The larger point, though, is that most people are not collecting in the streets. They are doing what people do the world over: going to work, raising kids, and voting on American Idol (Arabian Idol in this part of the world; democracy in action). People can easily distinguish between a government and its citizens. So while they might enjoy talking about the administration, I am rarely confused with George Bush.

On the plane ride over, I sat next to a Palestinian man who thankfully engaged me in conversation. As I always do (and as everyone tells me not to) I steered the conversation towards politics, asked him who he voted for (Fatah it turns out) and what he thought about Israel and the US. He spoke of "the occupation" and how it was as though he was living in a jail given restrictions on his movement. He had little praise for the US, but at the end of the flight he offered me his phone number and told me to call if I had any questions about Jordan. Note: He lives in Jerusalem. Interesting folks...

That should do it for the first post. Please check back frequently as we share our experiences. Also, if you have any thoughts/ideas/suggestions, please share them in the comment section. I would like to know that more than just my mom is reading this blog. Many thanks for visiting.


Bashar said...

Its not just your mom (reading this post), somehow I came across your blog, dont ask me how, and I find it quite interesting and informative, I have a few comments:
-" but due to gender division the women don't talk to me", man, it all depends on where you are and who are the women around you, what your saying is true at some places/cases but not the trend.

-"he offered me his phone number and told me to call if I had any questions about Jordan.yea, jordanians are very hospitable, probably I would do the same,

- Note: He lives in Jerusalem. Interesting folks..." maybe iteresting to you, the thing is 60% of jordanians are palistinian refugees.

anyways, It happened to be that I teach Arabic (dialect) to forigners in Jordan, so if you need any help then let me know.

if you wanna have a fruitful conversation about culture, tradition, Jordanian Scoiety etc... you know where to find me :)


Sam said...

a flying start!

Laurie (Matthew's Sis) said...

Fascinating! I would like to hear even more about the individuals that you are interacting with and I cannot wait to see the upcoming photos. If I can take a few days off, I might be able to squeeze a quick trip in to visit you in Egypt.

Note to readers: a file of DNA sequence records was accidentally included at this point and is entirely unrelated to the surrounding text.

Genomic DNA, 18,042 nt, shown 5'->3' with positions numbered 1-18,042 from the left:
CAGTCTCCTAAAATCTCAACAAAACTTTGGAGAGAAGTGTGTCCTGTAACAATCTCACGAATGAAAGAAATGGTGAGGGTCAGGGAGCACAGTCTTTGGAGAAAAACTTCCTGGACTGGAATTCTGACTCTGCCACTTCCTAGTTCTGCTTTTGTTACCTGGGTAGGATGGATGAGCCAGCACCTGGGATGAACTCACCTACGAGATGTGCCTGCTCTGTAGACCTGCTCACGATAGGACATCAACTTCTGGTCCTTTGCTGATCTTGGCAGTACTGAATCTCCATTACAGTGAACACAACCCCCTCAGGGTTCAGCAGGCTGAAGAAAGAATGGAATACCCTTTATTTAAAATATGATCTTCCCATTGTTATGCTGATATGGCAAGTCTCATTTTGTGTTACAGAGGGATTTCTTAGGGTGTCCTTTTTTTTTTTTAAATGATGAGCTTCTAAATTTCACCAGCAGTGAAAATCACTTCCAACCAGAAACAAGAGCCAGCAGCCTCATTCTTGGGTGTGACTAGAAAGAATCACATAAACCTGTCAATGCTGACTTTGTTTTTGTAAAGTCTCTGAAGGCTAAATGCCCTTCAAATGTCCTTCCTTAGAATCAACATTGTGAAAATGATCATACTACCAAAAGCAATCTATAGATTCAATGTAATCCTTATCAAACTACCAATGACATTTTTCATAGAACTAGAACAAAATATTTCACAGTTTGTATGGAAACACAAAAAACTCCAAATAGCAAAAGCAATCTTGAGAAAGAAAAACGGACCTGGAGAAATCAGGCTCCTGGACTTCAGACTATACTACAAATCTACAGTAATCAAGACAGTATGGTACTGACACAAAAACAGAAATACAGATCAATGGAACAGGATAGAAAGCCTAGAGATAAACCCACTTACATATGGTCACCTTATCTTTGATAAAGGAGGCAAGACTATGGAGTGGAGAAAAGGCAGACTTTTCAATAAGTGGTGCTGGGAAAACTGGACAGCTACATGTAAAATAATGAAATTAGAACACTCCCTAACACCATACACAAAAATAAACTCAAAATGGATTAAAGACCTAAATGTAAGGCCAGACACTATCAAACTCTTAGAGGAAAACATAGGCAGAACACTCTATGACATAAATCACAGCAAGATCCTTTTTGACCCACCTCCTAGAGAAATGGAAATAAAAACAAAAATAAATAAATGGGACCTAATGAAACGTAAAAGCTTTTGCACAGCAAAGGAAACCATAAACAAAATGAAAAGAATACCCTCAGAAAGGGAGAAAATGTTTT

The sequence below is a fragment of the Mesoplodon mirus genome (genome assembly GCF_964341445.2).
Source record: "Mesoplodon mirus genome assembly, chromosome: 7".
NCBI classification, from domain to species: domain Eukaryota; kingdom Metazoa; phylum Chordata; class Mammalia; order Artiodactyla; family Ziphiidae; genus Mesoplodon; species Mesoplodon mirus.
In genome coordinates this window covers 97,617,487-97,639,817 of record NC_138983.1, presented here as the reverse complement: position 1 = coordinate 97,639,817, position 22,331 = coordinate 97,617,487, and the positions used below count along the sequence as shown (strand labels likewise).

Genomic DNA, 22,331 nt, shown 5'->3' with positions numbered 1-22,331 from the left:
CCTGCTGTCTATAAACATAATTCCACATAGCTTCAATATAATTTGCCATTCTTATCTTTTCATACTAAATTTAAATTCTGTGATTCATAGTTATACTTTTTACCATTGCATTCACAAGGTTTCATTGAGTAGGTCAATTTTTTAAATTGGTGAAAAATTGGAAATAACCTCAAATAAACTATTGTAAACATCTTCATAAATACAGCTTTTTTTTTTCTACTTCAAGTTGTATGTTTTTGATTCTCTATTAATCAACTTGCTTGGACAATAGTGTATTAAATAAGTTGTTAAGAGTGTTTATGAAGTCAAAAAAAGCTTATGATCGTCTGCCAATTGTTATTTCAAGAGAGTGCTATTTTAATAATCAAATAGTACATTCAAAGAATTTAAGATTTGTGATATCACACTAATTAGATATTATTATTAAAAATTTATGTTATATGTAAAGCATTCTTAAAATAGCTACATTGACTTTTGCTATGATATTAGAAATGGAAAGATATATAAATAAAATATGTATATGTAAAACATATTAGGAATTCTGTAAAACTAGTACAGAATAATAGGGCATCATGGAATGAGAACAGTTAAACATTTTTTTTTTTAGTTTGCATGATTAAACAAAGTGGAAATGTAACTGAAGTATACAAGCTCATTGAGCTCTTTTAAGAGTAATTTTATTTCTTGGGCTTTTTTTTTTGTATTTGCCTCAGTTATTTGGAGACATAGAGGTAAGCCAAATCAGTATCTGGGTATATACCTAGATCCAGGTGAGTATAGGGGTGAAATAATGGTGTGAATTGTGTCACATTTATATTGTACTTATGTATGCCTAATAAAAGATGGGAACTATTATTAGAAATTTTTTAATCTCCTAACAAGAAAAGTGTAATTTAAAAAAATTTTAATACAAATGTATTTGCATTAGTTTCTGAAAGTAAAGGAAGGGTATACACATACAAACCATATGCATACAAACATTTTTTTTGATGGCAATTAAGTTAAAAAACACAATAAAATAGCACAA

Anonymous said...

Thanks for checking in, Matt. Will look forward to reading regularly.

Sarah said...

Hey, nice start! The link for Sharkah is bad though... it comes us http://httpwww.------

Mark Efinger said...

Matt, Thanks for the view of your travels. Also for introducing me to blogging. First time. I wrote a long and philosophical response, with some reflections of my own first naive trip to the middle East, ( summer 1973) but it seems it did not work as I needed to create an account first. I believe thaose thoughts are gone into the cybersphere, but if this works I'll philosophize again subsequently. Still grading school work in Andover. What a contrast. To you and your friends, I owe a debt of gratitude already. perhaps before you are done the world will know more about itself. This is good.

Alisa said...

you are a wonderful writer, I can hear your voice as I read, which is fun (not to mention informative.) Thanks for the insight, I am thrilled to live vicariously through your adventures. Email me if you can

Carlos Toriello said...


thanks for the link to our site, I hope we can successfully share our networks and increase awareness about our endeavors. Quick question, will each author publish their name? I did not realize it was you until I read the comments. Just a thought. Can't wait to read more.

Take care and have fun.

Shaunna said...

You have certainly hit the ground running! We look forward to the next entry and photos!

marnie said...

It's not just your's other's Moms too...interested, concerned, proud...this blog is wonderful! Gives me some hope for the future- can't wait to read the next episodes.

Keegan's Mom